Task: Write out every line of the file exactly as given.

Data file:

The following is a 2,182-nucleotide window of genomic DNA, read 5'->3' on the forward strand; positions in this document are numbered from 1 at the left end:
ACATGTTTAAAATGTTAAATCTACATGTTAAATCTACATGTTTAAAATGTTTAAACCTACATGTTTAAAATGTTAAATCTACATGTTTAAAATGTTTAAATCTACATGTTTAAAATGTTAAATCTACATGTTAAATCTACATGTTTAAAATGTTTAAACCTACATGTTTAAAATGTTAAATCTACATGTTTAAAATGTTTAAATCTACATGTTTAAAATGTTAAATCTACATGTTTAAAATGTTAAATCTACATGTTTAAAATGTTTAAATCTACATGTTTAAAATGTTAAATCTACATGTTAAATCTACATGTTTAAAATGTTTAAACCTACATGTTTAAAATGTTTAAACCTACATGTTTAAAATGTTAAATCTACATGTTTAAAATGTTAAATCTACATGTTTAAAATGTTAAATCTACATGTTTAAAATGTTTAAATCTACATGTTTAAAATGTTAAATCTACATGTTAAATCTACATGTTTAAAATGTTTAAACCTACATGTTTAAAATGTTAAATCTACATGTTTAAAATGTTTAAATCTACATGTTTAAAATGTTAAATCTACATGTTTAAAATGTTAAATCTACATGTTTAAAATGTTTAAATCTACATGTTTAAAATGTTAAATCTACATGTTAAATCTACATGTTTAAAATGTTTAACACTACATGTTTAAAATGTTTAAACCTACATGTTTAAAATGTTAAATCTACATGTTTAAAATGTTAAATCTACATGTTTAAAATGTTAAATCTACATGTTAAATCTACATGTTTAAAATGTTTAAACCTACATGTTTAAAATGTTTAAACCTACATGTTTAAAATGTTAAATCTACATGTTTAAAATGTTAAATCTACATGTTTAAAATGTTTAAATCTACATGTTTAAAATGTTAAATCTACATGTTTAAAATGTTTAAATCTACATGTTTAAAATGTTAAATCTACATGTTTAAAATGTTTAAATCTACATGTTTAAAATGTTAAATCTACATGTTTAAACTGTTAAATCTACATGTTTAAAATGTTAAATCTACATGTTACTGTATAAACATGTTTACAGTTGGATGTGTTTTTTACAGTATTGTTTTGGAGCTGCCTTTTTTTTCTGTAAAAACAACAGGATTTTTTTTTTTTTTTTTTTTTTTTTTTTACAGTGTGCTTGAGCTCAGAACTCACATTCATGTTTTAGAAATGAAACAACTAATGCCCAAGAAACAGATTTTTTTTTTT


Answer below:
The following is a 2,182-nucleotide window of genomic DNA, read 5'->3' on the forward strand; positions in this document are numbered from 1 at the left end:
ACATGTTTAAAATGTTAAATCTACATGTTAAATCTACATGTTTAAAATGTTTAAACCTACATGTTTAAAATGTTAAATCTACATGTTTAAAATGTTTAAATCTACATGTTTAAAATGTTAAATCTACATGTTAAATCTACATGTTTAAAATGTTTAAACCTACATGTTTAAAATGTTAAATCTACATGTTTAAAATGTTTAAATCTACATGTTTAAAATGTTAAATCTACATGTTTAAAATGTTAAATCTACATGTTTAAAATGTTTAAATCTACATGTTTAAAATGTTAAATCTACATGTTAAATCTACATGTTTAAAATGTTTAAACCTACATGTTTAAAATGTTTAAACCTACATGTTTAAAATGTTAAATCTACATGTTTAAAATGTTAAATCTACATGTTTAAAATGTTAAATCTACATGTTTAAAATGTTTAAATCTACATGTTTAAAATGTTAAATCTACATGTTAAATCTACATGTTTAAAATGTTTAAACCTACATGTTTAAAATGTTAAATCTACATGTTTAAAATGTTTAAATCTACATGTTTAAAATGTTAAATCTACATGTTTAAAATGTTAAATCTACATGTTTAAAATGTTTAAATCTACATGTTTAAAATGTTAAATCTACATGTTAAATCTACATGTTTAAAATGTTTAACACTACATGTTTAAAATGTTTAAACCTACATGTTTAAAATGTTAAATCTACATGTTTAAAATGTTAAATCTACATGTTTAAAATGTTAAATCTACATGTTAAATCTACATGTTTAAAATGTTTAAACCTACATGTTTAAAATGTTTAAACCTACATGTTTAAAATGTTAAATCTACATGTTTAAAATGTTAAATCTACATGTTTAAAATGTTTAAATCTACATGTTTAAAATGTTAAATCTACATGTTTAAAATGTTTAAATCTACATGTTTAAAATGTTAAATCTACATGTTTAAAATGTTTAAATCTACATGTTTAAAATGTTAAATCTACATGTTTAAACTGTTAAATCTACATGTTTAAAATGTTAAATCTACATGTTACTGTATAAACATGTTTACAGTTGGATGTGTTTTTTACAGTATTGTTTTGGAGCTGCCTTTTTTTTCTGTAAAAACAACAGGATTTTTTTTTTTTTTTTTTTTTTTTTTTTACAGTGTGCTTGAGCTCAGAACTCACATTCATGTTTTAGAAATGAAACAACTAATGCCCAAGAAACAGATTTTTTTTTTT